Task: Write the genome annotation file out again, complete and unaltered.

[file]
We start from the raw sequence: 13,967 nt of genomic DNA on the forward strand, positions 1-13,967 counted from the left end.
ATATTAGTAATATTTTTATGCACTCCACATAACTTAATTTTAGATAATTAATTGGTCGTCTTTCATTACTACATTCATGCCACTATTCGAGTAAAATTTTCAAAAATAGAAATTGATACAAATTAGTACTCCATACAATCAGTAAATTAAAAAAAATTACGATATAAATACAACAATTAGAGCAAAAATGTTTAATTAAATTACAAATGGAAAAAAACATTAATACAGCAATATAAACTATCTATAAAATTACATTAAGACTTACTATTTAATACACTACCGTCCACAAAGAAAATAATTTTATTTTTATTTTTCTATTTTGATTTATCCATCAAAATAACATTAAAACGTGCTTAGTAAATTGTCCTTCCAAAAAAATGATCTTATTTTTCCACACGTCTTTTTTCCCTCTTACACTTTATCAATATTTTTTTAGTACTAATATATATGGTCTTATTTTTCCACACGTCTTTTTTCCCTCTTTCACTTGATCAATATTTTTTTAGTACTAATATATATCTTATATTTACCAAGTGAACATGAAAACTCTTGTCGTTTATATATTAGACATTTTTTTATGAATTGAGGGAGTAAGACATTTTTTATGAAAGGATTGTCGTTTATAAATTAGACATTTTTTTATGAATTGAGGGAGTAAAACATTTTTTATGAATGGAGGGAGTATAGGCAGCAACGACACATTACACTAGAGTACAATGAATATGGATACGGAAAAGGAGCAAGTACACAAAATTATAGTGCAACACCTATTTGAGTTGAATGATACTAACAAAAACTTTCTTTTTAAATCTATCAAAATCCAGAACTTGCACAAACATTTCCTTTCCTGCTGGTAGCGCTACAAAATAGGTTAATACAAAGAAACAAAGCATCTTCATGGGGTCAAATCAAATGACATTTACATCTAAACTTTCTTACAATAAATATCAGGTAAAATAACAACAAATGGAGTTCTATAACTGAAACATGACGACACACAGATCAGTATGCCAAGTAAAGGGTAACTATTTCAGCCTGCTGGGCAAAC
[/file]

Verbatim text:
We start from the raw sequence: 13,967 nt of genomic DNA on the forward strand, positions 1-13,967 counted from the left end.
ATATTAGTAATATTTTTATGCACTCCACATAACTTAATTTTAGATAATTAATTGGTCGTCTTTCATTACTACATTCATGCCACTATTCGAGTAAAATTTTCAAAAATAGAAATTGATACAAATTAGTACTCCATACAATCAGTAAATTAAAAAAAATTACGATATAAATACAACAATTAGAGCAAAAATGTTTAATTAAATTACAAATGGAAAAAAACATTAATACAGCAATATAAACTATCTATAAAATTACATTAAGACTTACTATTTAATACACTACCGTCCACAAAGAAAATAATTTTATTTTTATTTTTCTATTTTGATTTATCCATCAAAATAACATTAAAACGTGCTTAGTAAATTGTCCTTCCAAAAAAATGATCTTATTTTTCCACACGTCTTTTTTCCCTCTTACACTTTATCAATATTTTTTTAGTACTAATATATATGGTCTTATTTTTCCACACGTCTTTTTTCCCTCTTTCACTTGATCAATATTTTTTTAGTACTAATATATATCTTATATTTACCAAGTGAACATGAAAACTCTTGTCGTTTATATATTAGACATTTTTTTATGAATTGAGGGAGTAAGACATTTTTTATGAAAGGATTGTCGTTTATAAATTAGACATTTTTTTATGAATTGAGGGAGTAAAACATTTTTTATGAATGGAGGGAGTATAGGCAGCAACGACACATTACACTAGAGTACAATGAATATGGATACGGAAAAGGAGCAAGTACACAAAATTATAGTGCAACACCTATTTGAGTTGAATGATACTAACAAAAACTTTCTTTTTAAATCTATCAAAATCCAGAACTTGCACAAACATTTCCTTTCCTGCTGGTAGCGCTACAAAATAGGTTAATACAAAGAAACAAAGCATCTTCATGGGGTCAAATCAAATGACATTTACATCTAAACTTTCTTACAATAAATATCAGGTAAAATAACAACAAATGGAGTTCTATAACTGAAACATGACGACACACAGATCAGTATGCCAAGTAAAGGGTAACTATTTCAGCCTGCTGGGCAAAC